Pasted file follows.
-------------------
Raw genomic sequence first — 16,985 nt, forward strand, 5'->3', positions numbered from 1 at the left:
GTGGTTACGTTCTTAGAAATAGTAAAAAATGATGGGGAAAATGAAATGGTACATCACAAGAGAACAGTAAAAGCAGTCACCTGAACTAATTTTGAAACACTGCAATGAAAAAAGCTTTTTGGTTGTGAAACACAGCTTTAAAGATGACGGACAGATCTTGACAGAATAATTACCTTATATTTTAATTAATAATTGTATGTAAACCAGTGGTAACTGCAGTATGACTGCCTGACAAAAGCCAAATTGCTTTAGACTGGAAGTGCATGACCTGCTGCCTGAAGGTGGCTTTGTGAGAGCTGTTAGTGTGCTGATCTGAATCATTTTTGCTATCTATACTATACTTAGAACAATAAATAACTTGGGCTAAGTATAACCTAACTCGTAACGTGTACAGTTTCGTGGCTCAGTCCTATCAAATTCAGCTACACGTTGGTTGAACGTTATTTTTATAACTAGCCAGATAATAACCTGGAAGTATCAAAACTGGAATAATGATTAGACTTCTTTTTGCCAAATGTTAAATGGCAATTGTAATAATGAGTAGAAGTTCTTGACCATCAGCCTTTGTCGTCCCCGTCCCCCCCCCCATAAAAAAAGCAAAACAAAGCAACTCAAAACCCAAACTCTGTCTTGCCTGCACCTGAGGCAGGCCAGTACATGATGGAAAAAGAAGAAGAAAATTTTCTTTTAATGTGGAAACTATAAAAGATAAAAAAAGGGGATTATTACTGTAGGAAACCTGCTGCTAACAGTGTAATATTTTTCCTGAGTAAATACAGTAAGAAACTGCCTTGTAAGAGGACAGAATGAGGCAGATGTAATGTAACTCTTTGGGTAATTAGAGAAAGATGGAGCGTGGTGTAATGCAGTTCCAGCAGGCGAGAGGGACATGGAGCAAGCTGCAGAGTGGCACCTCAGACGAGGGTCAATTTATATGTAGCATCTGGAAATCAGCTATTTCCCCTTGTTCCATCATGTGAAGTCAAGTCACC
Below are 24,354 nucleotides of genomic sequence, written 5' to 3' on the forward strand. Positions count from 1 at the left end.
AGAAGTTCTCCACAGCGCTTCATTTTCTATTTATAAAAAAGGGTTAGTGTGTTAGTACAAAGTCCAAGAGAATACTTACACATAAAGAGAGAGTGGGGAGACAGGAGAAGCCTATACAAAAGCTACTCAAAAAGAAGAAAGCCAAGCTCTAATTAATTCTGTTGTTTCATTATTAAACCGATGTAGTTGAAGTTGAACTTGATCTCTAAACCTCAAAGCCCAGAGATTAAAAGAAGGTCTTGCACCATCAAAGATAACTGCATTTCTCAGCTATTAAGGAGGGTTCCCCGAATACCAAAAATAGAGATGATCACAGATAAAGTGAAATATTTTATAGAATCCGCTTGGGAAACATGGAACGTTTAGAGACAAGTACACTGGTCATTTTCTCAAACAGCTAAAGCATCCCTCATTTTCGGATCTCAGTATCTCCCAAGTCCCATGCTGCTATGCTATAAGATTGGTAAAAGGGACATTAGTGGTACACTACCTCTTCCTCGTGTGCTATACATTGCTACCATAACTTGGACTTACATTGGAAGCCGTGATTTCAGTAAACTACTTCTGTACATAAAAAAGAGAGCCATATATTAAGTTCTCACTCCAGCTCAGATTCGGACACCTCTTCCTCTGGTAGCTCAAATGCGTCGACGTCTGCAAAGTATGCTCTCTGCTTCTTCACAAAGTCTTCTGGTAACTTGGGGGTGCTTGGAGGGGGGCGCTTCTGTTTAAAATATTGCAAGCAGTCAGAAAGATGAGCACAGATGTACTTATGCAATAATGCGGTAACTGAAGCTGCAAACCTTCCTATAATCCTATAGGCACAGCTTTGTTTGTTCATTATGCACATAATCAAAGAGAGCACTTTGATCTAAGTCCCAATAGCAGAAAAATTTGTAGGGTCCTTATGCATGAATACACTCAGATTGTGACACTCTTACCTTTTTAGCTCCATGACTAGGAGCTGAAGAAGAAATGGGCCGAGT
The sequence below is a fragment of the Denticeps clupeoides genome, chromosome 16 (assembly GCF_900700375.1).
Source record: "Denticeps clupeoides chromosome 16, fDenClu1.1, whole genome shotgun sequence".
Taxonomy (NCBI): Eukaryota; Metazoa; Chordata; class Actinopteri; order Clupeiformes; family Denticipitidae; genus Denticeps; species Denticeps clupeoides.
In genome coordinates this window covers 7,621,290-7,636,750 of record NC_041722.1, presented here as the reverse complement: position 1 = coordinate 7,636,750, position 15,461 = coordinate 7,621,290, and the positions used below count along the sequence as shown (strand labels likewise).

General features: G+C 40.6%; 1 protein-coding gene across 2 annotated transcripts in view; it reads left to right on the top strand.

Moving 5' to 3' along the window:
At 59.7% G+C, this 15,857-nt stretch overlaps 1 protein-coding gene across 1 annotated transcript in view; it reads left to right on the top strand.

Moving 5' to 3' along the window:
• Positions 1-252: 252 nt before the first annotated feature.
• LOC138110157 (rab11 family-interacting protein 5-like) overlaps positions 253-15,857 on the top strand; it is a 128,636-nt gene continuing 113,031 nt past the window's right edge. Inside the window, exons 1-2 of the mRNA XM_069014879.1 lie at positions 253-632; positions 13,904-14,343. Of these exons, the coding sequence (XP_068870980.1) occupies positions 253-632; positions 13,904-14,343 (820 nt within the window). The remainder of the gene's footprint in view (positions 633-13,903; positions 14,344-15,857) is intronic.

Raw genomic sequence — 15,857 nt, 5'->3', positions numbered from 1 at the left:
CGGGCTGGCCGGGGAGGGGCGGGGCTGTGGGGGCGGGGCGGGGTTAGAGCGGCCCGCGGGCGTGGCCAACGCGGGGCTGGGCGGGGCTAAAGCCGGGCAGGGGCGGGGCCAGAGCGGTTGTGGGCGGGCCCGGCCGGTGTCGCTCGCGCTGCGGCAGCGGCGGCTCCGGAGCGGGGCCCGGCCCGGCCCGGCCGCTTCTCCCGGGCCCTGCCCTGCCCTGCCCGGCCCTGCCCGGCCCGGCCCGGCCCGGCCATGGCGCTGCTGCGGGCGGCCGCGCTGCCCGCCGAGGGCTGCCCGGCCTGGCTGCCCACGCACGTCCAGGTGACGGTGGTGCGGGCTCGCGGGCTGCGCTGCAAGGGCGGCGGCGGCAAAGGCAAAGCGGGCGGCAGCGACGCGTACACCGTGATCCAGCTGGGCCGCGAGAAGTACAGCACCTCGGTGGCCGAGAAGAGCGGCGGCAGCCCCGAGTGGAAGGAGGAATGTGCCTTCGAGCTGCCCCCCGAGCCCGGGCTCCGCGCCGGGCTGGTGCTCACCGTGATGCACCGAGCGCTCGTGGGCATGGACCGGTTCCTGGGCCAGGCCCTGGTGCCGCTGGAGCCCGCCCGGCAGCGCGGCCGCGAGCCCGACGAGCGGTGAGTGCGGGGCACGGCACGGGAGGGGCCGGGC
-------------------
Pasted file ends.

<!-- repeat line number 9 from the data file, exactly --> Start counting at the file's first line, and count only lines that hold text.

General features: G+C 40.6%; 1 protein-coding gene across 2 annotated transcripts in view; it reads left to right on the top strand.